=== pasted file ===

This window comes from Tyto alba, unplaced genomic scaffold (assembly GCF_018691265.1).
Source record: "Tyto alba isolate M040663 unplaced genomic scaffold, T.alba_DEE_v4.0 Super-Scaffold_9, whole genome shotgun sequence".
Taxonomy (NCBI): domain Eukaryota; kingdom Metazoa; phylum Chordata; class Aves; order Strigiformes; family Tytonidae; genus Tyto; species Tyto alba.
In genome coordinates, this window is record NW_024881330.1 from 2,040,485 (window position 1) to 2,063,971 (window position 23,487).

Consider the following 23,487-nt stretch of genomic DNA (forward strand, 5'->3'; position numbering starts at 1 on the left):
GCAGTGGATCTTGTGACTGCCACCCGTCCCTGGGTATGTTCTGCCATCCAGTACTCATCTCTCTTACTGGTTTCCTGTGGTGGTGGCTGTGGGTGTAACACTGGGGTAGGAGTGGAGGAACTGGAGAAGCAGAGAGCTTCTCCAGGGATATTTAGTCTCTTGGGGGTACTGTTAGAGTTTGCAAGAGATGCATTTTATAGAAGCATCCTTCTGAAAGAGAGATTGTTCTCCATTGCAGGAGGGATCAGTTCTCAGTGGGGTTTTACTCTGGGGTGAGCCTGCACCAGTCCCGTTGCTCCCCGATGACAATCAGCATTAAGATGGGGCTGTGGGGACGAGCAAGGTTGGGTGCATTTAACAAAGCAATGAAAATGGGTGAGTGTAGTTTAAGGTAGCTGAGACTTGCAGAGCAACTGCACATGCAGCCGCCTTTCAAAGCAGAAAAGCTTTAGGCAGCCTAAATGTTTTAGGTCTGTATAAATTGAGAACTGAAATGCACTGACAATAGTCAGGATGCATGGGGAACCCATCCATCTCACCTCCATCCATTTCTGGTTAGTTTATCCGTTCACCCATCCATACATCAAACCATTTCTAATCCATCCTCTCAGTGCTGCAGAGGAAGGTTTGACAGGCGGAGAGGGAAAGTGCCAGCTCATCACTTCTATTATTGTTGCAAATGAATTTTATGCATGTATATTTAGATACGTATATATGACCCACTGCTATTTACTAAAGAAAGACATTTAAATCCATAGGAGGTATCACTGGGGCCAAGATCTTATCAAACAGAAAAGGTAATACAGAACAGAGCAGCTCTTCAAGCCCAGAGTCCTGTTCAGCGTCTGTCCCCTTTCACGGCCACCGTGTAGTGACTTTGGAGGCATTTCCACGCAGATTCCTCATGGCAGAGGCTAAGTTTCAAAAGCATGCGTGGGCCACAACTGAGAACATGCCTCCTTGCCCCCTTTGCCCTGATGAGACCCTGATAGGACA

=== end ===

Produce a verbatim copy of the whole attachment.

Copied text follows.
This window comes from Tyto alba, unplaced genomic scaffold (assembly GCF_018691265.1).
Source record: "Tyto alba isolate M040663 unplaced genomic scaffold, T.alba_DEE_v4.0 Super-Scaffold_9, whole genome shotgun sequence".
Taxonomy (NCBI): domain Eukaryota; kingdom Metazoa; phylum Chordata; class Aves; order Strigiformes; family Tytonidae; genus Tyto; species Tyto alba.
In genome coordinates, this window is record NW_024881330.1 from 2,040,485 (window position 1) to 2,063,971 (window position 23,487).

Consider the following 23,487-nt stretch of genomic DNA (forward strand, 5'->3'; position numbering starts at 1 on the left):
GCAGTGGATCTTGTGACTGCCACCCGTCCCTGGGTATGTTCTGCCATCCAGTACTCATCTCTCTTACTGGTTTCCTGTGGTGGTGGCTGTGGGTGTAACACTGGGGTAGGAGTGGAGGAACTGGAGAAGCAGAGAGCTTCTCCAGGGATATTTAGTCTCTTGGGGGTACTGTTAGAGTTTGCAAGAGATGCATTTTATAGAAGCATCCTTCTGAAAGAGAGATTGTTCTCCATTGCAGGAGGGATCAGTTCTCAGTGGGGTTTTACTCTGGGGTGAGCCTGCACCAGTCCCGTTGCTCCCCGATGACAATCAGCATTAAGATGGGGCTGTGGGGACGAGCAAGGTTGGGTGCATTTAACAAAGCAATGAAAATGGGTGAGTGTAGTTTAAGGTAGCTGAGACTTGCAGAGCAACTGCACATGCAGCCGCCTTTCAAAGCAGAAAAGCTTTAGGCAGCCTAAATGTTTTAGGTCTGTATAAATTGAGAACTGAAATGCACTGACAATAGTCAGGATGCATGGGGAACCCATCCATCTCACCTCCATCCATTTCTGGTTAGTTTATCCGTTCACCCATCCATACATCAAACCATTTCTAATCCATCCTCTCAGTGCTGCAGAGGAAGGTTTGACAGGCGGAGAGGGAAAGTGCCAGCTCATCACTTCTATTATTGTTGCAAATGAATTTTATGCATGTATATTTAGATACGTATATATGACCCACTGCTATTTACTAAAGAAAGACATTTAAATCCATAGGAGGTATCACTGGGGCCAAGATCTTATCAAACAGAAAAGGTAATACAGAACAGAGCAGCTCTTCAAGCCCAGAGTCCTGTTCAGCGTCTGTCCCCTTTCACGGCCACCGTGTAGTGACTTTGGAGGCATTTCCACGCAGATTCCTCATGGCAGAGGCTAAGTTTCAAAAGCATGCGTGGGCCACAACTGAGAACATGCCTCCTTGCCCCCTTTGCCCTGATGAGACCCTGATAGGACA